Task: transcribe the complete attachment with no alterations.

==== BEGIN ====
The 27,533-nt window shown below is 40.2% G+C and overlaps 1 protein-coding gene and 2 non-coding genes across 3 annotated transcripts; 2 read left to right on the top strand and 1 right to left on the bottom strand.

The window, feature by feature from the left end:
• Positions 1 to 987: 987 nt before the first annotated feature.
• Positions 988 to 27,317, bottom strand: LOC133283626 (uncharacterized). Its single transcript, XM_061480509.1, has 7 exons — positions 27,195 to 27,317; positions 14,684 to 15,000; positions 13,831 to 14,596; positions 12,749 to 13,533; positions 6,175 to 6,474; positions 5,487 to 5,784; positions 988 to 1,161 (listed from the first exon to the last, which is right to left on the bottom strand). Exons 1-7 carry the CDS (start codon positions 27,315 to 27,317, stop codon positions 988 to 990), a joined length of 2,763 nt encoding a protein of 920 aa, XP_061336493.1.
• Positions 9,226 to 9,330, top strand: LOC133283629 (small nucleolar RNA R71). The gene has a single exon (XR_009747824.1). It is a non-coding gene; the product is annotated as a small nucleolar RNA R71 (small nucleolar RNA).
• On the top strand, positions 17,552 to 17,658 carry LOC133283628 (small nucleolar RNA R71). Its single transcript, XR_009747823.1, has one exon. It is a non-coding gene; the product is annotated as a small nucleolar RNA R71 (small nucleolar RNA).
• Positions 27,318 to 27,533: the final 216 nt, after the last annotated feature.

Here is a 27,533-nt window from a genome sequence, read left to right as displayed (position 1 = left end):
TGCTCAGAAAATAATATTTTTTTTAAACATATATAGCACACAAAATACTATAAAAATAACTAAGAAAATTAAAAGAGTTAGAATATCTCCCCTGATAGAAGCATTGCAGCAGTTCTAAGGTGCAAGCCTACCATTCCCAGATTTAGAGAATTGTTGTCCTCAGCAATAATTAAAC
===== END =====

The 27,533-nt window shown below is 40.2% G+C and overlaps 1 protein-coding gene and 2 non-coding genes across 3 annotated transcripts; 2 read left to right on the top strand and 1 right to left on the bottom strand.

The window, feature by feature from the left end:
• Positions 1 to 987: 987 nt before the first annotated feature.
• Positions 988 to 27,317, bottom strand: LOC133283626 (uncharacterized). Its single transcript, XM_061480509.1, has 7 exons — positions 27,195 to 27,317; positions 14,684 to 15,000; positions 13,831 to 14,596; positions 12,749 to 13,533; positions 6,175 to 6,474; positions 5,487 to 5,784; positions 988 to 1,161 (listed from the first exon to the last, which is right to left on the bottom strand). Exons 1-7 carry the CDS (start codon positions 27,315 to 27,317, stop codon positions 988 to 990), a joined length of 2,763 nt encoding a protein of 920 aa, XP_061336493.1.
• Positions 9,226 to 9,330, top strand: LOC133283629 (small nucleolar RNA R71). The gene has a single exon (XR_009747824.1). It is a non-coding gene; the product is annotated as a small nucleolar RNA R71 (small nucleolar RNA).
• On the top strand, positions 17,552 to 17,658 carry LOC133283628 (small nucleolar RNA R71). Its single transcript, XR_009747823.1, has one exon. It is a non-coding gene; the product is annotated as a small nucleolar RNA R71 (small nucleolar RNA).
• Positions 27,318 to 27,533: the final 216 nt, after the last annotated feature.

Here is a 27,533-nt window from a genome sequence, read left to right as displayed (position 1 = left end):
TGCTCAGAAAATAATATTTTTTTTAAACATATATAGCACACAAAATACTATAAAAATAACTAAGAAAATTAAAAGAGTTAGAATATCTCCCCTGATAGAAGCATTGCAGCAGTTCTAAGGTGCAAGCCTACCATTCCCAGATTTAGAGAATTGTTGTCCTCAGCAATAATTAAAC